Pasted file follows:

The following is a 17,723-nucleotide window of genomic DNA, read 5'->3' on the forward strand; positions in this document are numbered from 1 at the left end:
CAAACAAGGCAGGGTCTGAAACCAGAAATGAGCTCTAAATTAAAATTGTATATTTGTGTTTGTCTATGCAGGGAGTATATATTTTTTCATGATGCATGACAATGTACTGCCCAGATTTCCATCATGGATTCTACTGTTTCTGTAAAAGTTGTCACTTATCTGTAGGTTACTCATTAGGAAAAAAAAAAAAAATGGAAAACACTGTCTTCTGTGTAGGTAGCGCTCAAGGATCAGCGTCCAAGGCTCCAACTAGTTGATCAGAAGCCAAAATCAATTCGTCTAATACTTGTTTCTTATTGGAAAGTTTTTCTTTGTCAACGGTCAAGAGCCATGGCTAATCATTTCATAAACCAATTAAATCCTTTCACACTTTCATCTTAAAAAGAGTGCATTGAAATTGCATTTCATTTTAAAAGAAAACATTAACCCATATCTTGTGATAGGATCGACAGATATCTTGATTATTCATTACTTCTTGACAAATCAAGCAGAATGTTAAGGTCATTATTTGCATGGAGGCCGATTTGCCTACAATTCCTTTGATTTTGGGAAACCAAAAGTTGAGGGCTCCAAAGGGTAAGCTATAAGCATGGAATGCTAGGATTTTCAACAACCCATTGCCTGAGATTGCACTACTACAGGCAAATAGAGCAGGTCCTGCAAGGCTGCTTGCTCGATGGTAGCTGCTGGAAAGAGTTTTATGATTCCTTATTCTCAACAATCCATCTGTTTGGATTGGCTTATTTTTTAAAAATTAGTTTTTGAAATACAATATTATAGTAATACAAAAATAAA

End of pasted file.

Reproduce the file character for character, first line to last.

The following is a 17,723-nucleotide window of genomic DNA, read 5'->3' on the forward strand; positions in this document are numbered from 1 at the left end:
CAAACAAGGCAGGGTCTGAAACCAGAAATGAGCTCTAAATTAAAATTGTATATTTGTGTTTGTCTATGCAGGGAGTATATATTTTTTCATGATGCATGACAATGTACTGCCCAGATTTCCATCATGGATTCTACTGTTTCTGTAAAAGTTGTCACTTATCTGTAGGTTACTCATTAGGAAAAAAAAAAAAAATGGAAAACACTGTCTTCTGTGTAGGTAGCGCTCAAGGATCAGCGTCCAAGGCTCCAACTAGTTGATCAGAAGCCAAAATCAATTCGTCTAATACTTGTTTCTTATTGGAAAGTTTTTCTTTGTCAACGGTCAAGAGCCATGGCTAATCATTTCATAAACCAATTAAATCCTTTCACACTTTCATCTTAAAAAGAGTGCATTGAAATTGCATTTCATTTTAAAAGAAAACATTAACCCATATCTTGTGATAGGATCGACAGATATCTTGATTATTCATTACTTCTTGACAAATCAAGCAGAATGTTAAGGTCATTATTTGCATGGAGGCCGATTTGCCTACAATTCCTTTGATTTTGGGAAACCAAAAGTTGAGGGCTCCAAAGGGTAAGCTATAAGCATGGAATGCTAGGATTTTCAACAACCCATTGCCTGAGATTGCACTACTACAGGCAAATAGAGCAGGTCCTGCAAGGCTGCTTGCTCGATGGTAGCTGCTGGAAAGAGTTTTATGATTCCTTATTCTCAACAATCCATCTGTTTGGATTGGCTTATTTTTTAAAAATTAGTTTTTGAAATACAATATTATAGTAATACAAAAATAAA